The illustrations in this book really set the mood for this dark story. But I do have to admit the characters look too similar (which is so annoying cuz they’re Korean and I don’t want this to feed into people’s mind that all Asians look alike because bitch no we dont!). If you don’t focus too much on whose who at first and focus on the story, it eventually falls into place. I feel weird saying I love this graphic novel cuz it’s so depressing but hey I thrive on sad things. It really did make me feel something.
Profile Image for Hollowspine.
1,422 reviews31 followers
April 30, 2019
The stark, often monotone, drawings reflect the brutal realities faced by main character, Pearl, in this graphic novel depicting life in 1990's South Korea. Pearl seems at first a typical child, but after she endures abuse at home and at school she turns to the one place she feels welcomed and normal, the 'bad girls' crowd at school. Soon she and her best friend are running away and trying to make a life for themselves, though they are still only teenagers with no real options.

The story is told by an older Pearl, now in relative safety and security, reflecting on her past and thinking about her friends from that time. She wonders what became of them, are they, like her now secure in a life of their own making, or are they still stuck in that world where brutal beatings, and bare survival is the only choice.

I took the title to mean that her friends may have been labelled bad, but unlike the adults in the world, the 'bad' friends watched out for Pearl and cared about what was happening with her, even if, in the end they are unable to do anything about it.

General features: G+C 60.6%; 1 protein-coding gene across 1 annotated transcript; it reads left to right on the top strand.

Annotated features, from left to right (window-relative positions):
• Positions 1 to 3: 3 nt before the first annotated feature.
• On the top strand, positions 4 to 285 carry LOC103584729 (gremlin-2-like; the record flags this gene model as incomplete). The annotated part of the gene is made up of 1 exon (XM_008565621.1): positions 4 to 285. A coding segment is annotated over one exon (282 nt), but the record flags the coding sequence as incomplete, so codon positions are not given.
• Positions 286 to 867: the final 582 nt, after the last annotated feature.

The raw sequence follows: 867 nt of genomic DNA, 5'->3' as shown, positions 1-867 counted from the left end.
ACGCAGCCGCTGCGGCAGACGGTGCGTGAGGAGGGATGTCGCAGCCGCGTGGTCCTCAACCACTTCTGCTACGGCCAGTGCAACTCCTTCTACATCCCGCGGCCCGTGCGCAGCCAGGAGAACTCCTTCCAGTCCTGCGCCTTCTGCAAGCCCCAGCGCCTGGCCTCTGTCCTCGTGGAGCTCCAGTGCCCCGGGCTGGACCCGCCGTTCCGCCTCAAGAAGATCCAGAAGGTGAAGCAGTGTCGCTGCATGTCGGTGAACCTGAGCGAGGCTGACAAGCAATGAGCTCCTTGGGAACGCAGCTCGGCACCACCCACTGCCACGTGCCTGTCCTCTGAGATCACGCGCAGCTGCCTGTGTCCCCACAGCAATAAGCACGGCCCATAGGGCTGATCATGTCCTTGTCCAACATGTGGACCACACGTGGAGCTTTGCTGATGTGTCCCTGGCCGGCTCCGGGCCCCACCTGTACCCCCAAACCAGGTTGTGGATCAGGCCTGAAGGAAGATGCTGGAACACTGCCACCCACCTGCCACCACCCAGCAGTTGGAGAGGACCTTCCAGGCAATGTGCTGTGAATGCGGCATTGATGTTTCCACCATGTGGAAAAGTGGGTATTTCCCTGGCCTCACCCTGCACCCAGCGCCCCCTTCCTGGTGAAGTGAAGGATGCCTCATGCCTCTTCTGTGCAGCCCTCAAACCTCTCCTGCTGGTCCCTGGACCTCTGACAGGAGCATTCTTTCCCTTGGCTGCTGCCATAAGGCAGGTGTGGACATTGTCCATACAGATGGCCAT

Profile Image for Shelby Criswell.
Author 13 books23 followers
February 24, 2021
*Big time trigger warning for depictions of violence and s*xual abuse!!

The storytelling is a bit all over the place, but that's how it feels when you're in the thick of a traumatic phase in your life so I can't totally blame the author. All of the characters feel incredibly real to me. Well worth a read if you can stomach dark and hard imagery of real life shittiness.
Profile Image for Romany.
673 reviews
December 16, 2018
I don’t think I’ve read anything like this before. Growing up in Korea, two girls have terrible early lives. They find solace in each other sometimes. At other times... not so much.
11 reviews
November 5, 2020
An emotional coming to age story of remembering the good times in an otherwise grimey and blemished past. Sometimes, life brings us to strange and unexpected places and we lose those who we never imagined we would. Moody, bleak, but stylistic because of it. Decent read.
Displaying 1 - 30 of 110 reviews

Can't find what you're looking for?

Get help and learn more about the design.